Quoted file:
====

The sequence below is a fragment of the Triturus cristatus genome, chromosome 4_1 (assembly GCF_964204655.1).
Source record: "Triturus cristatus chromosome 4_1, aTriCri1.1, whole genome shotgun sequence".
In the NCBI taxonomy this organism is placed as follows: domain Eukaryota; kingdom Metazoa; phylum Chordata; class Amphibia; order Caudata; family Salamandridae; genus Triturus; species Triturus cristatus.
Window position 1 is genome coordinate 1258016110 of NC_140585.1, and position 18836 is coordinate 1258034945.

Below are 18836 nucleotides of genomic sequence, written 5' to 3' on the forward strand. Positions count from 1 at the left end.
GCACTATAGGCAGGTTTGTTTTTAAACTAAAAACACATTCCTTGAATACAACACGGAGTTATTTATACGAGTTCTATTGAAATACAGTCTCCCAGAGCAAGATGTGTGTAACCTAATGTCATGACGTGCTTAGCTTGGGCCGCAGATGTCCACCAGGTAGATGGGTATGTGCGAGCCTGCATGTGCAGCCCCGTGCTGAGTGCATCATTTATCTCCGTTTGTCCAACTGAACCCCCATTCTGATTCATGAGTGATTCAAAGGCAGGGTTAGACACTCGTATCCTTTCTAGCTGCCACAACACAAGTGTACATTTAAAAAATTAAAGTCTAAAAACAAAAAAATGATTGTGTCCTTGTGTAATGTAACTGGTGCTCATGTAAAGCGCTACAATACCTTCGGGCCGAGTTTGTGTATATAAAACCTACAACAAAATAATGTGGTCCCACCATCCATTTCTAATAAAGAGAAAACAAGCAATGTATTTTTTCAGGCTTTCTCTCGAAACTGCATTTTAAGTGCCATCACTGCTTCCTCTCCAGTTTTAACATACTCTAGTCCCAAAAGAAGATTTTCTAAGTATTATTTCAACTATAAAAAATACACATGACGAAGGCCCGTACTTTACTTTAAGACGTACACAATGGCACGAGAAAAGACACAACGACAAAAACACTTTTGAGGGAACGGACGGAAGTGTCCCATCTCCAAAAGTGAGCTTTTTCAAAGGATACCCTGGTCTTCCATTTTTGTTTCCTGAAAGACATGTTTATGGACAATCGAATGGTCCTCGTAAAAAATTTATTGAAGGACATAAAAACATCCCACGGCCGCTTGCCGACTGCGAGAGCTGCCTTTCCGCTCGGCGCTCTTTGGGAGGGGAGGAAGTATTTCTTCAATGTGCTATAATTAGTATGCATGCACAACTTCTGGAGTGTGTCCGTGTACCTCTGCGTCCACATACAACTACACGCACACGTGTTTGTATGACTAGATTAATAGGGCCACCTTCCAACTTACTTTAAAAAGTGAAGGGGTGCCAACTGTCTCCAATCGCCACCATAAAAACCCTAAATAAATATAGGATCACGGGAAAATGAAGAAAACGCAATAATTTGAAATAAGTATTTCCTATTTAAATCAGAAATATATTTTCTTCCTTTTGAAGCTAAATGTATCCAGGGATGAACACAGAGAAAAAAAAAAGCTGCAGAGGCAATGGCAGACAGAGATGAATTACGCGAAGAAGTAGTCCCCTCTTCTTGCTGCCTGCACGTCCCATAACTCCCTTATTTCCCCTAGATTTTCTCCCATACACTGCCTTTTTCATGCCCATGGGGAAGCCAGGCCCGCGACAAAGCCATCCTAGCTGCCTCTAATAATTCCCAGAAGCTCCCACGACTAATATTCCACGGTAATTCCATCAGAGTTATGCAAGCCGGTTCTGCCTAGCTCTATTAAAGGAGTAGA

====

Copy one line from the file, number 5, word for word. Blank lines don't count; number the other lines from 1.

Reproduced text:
Below are 18836 nucleotides of genomic sequence, written 5' to 3' on the forward strand. Positions count from 1 at the left end.